Napoleon Hill, an American author, was born on October 26, 1883, in Pound (Virginia, USA). He is renowned for his groundbreaking work in the field of self-help. Napoleon Hill claimed to have discovered a methodology for achieving success. His book “Think and Grow Rich” is his most celebrated work, having sold over 25 million copies. Napoleon Hill’s contributions to the self-help genre have made him the most popular author in this field.
Blair, Napoleon Hill’s son without ears
Blair Hill, son of Napoleon Hill, was born without ears. Despite his condition, he had a strong desire to overcome his handicap. He didn’t quit until he discovered a way to perceive sound through a Victrola phonograph using bone conduction. Later, he was one of the first in using an Acousticon hearing aid made by Dictograph Products Company, which improved his hearing to 100 percent.
Inspired by his experience with the Acousticon, Blair devised a marketing plan for Dictograph to reach out to people worldwide with hearing difficulties. Dictograph accepted his proposal and hired him.
Another version of Blair’s story suggests that his hearing improved after receiving chiropractic adjustments for several years. This treatment relieved pressure on nerves, allowing Blair’s body to adapt and improve his hearing.
Napoleon Hill net worth
Napoleon Hill, a wealthy businessman, once claimed that his net worth was a whopping $100 million. While this assertion remains unverified, certain facts about Hill’s life are well-documented and undisputed.
One such fact is the phenomenal success of his book, “Think and Grow Rich.” This seminal work has sold over 25 million copies since it first hit the shelves. In 1929, Hill’s newfound fortune allowed him to indulge in luxuries such as a Rolls-Royce and a magnificent mansion nestled in the Catskill Mountains of New York. The mansion, set on a sprawling 600-acre property, was a testament to Hill’s wealth.
In 1928, Napoleon Hill, a man who had known poverty, decided to try his luck again. He was ready to share his knowledge about success in a book titled “The Law of Success.” The book, published by Andrew Pelton, was a collection of eight volumes.
By 1929, Hill’s fortune began to grow. He was earning around $2,500 per month (equivalent to about $35,000 in 2020). His wealth was evident in his purchase of a grand mansion in the Catskill Mountains, New York, and a Rolls-Royce.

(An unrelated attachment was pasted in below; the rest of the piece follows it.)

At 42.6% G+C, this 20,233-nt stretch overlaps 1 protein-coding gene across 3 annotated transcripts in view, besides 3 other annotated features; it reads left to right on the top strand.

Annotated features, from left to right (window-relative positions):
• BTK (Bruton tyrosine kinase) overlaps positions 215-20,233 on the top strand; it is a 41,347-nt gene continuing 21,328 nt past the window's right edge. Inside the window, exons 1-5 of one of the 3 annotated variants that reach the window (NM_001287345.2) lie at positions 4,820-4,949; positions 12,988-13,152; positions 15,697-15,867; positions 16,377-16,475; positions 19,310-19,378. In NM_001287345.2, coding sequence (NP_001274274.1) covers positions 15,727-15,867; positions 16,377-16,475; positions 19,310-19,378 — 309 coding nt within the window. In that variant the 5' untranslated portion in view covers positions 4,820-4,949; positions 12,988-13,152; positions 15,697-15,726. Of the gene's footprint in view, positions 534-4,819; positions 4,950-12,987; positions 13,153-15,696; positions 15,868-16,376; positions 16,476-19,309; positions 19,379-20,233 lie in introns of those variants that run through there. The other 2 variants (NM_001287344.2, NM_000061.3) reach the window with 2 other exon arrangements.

Hill had a dream of transforming his property into a holiday town for the rich and successful. It would be a place where they could gather and receive personal development training.
However, Hill’s wealth did not last. In 1929, the same year he moved his office to New York, Wall Street collapsed. The Great Depression that followed left Hill poor once again.
During the 1930s, Hill survived the old way. He was setting up businesses, failing and restarting over and over. Sometimes, he had to live on the charity of his wife’s family until his divorce in 1935. By 1936 Napoleon had a new wife and had no option but to move in with his son Blair if he wanted to keep working on his latest project: “Think and Grow Rich.”
Napoleon contacted his former publisher Andrew Pelton again, but he showed himself reluctant. Andrew didn’t think this kind of book would still sell during the economic depression.
After much pressure in 1937, Andrew Pelton finally accepted the project, and shortly after, he found out the book was a tremendous success. Americans of the Great Depression needed hope, and Napoleon Hill was there to give it to them. It was a smashing success.
“Think and Grow Rich” became a best-seller and kept on being so until our days. Napoleon and his new wife bought a fancy house in Mount Dora, Florida. They resumed their opulent lifestyle and began spending money like never before. However, despite all expectations, the couple divorced in 1940, and Hill went bankrupt again. The signing of a prenup agreement would entitle his wife to 50% of his income, and Napoleon’s debts were too big. Hill found himself alone and without money in his new pursuit of happiness.
Napoleon Hill’s residence in Mount Dora, Florida
Napoleon had a significant net worth at the time of his death. However, estimating the exact amount is challenging.
In 1943, Hill married his fifth wife and returned to the lecture circuit. He also began establishing small businesses again. This period marked a financial recovery for Hill, leading to a more sustainable lifestyle.
A testament to his financial success was the establishment of the Napoleon Hill Foundation in 1963. This foundation continues to operate today, further indicating Hill’s substantial net worth at the time of his death.
Napoleon Hill as a fraud
Napoleon Hill, a man of controversy, has been viewed by some as a genius and a good person. His work in the field of personal development has been influential and transformative for many. However, there are others who see him differently. To them, Hill is a con artist, a master of the scam. They question the authenticity of his work and label him as a fraud.